I don’t remember that at that time, but I now realize that I must have got there, back there some for part of the session, probably not all of them because California began very early and I was going to California in August, but I must have gotten there for some of the sessions in ‘32, and that was the year that Heisenberg came and lectured about his new model, because the neutron was now a real particle, not Pauli’s neutron but Chadwick’s, and Heisenberg lectured about his exchange force ideas and so on. So I was there for a while in ‘32, but it didn’t make the impact on me. Except when you bring this matter up, I didn’t remember that I’d been there at all in ‘32. It’s the ‘31 one, the virgin experience, that really made the big impression on me.

Weiner:

In ‘32, I found a letter here from Goudsmit to Worf? Describing Heisenberg’s lectures in ‘32, saying that he didn’t think that Heisenberg’s ideas had solved the problems, which they didn’t.

Furry:

Well, of course they hadn’t, but they formed the starting place for a lot of others.

Weiner:

I was wondering about the year before, where in fact –- if there were problems and other people were discussion them as some kind of crisis that had to be resolved, or since there was nothing much happening in that area, if they just talked about other things which seemed to be more interesting or more fruitful.

Furry:

I can’t remember any puzzle being talked about except the Tarrant-Gray one. But as I say, I certainly wasn’t getting to all the meetings. They did sort of channel each series of meetings around a particular topic.

Weiner:

You mentioned the notes on Pauli’s lectures. What was the general theme of his lectures?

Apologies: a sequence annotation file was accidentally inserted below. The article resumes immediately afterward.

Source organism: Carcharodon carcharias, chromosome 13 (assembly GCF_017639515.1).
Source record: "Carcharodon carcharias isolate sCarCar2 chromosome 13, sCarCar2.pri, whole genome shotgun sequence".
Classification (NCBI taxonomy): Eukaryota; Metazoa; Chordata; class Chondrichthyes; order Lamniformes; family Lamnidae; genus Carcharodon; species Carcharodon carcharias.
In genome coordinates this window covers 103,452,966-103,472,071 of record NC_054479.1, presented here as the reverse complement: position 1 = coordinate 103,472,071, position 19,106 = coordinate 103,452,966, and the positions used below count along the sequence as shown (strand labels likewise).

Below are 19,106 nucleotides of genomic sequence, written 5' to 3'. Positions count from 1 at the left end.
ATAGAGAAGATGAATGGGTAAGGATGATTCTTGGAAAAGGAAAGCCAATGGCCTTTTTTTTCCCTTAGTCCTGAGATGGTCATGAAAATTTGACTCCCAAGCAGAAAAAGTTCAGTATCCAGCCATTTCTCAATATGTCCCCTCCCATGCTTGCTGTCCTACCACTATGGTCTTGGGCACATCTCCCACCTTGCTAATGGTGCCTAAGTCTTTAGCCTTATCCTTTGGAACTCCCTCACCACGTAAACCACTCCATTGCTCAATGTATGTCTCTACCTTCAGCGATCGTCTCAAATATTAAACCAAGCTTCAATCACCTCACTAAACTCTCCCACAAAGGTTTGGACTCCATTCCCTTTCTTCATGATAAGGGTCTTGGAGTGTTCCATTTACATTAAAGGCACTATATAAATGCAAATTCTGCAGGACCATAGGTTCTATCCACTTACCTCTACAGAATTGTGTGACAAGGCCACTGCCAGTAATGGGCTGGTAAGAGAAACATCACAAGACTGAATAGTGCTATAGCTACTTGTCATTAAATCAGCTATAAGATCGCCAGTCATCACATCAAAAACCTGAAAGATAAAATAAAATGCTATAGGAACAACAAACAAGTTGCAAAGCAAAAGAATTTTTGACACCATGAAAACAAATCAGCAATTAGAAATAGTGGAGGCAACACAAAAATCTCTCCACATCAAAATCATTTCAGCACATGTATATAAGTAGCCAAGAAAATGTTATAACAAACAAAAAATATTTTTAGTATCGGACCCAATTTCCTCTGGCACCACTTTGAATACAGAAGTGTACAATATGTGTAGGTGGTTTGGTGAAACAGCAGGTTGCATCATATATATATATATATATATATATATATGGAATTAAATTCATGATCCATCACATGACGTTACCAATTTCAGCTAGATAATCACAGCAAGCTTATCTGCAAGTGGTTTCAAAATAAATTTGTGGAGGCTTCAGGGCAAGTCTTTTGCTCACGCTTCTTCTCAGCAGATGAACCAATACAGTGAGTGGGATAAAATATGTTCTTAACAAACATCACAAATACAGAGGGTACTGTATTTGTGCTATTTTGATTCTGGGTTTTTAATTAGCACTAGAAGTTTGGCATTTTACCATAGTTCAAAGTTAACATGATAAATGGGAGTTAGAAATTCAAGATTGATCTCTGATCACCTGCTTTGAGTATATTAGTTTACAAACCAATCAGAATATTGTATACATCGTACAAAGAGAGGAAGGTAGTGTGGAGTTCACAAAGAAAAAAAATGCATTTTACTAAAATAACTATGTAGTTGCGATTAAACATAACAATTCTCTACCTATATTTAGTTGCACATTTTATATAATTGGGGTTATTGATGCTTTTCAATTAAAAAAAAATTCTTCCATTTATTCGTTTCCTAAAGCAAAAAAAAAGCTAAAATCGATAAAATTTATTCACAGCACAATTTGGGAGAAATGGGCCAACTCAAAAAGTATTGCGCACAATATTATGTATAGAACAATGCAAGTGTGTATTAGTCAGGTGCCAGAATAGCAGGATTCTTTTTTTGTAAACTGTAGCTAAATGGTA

Furry:

The main thing I remember his talking about –- he undoubtedly had some others, but the topic that impressed me, probably one of the first ones he took up, was the model of alpha decay, penetration of the barrier, and that was my first introduction to the W. K. B. method, and that Pauli said that he would now use the Wentzel-Kramers-Brillouin method, and I had never heard of it before, and he said it in a rather slurred way with the emphasis on the German third, and the Frenchman’s name really slurred, and I got it down as “Wentzel-Kramers-Rigmer” method. Of course, I’ve been concerned about that in so many ways, and eventually became an expert on it in a small way myself. I don’t remember just what I heard about it. Probably my memory of hearing Uhlenbeck explaining some of the things about the dates from many years later. How much of it I grasped in the summer of 1931, I don’t really know. But I got it down anyway and I think somebody corrected my “Rigmer.”

Weiner:

Made in more rigorous. You’ve summarized the meeting – did it give you a taste for what theoretical physics was about? (off tape) Do you have time to go on another hour?

Furry:

Yes, I think I would.

Weiner:

We just completed the 1931 summer school, where I was summarizing what you said about exposing you to a broad range of concerns of theoretical physicists, seeing what their methods were, being involved in conversations where ideas were being worked out. Now, when you went back, you still had a final year. That was the year you were on a $500 scholarship so you had full time for your dissertation.

Furry:

Yes.

Weiner:

You said earlier, at the end of that time -– I’m not quite sure when during that year -– Loomis advanced you for an NRC Fellowship.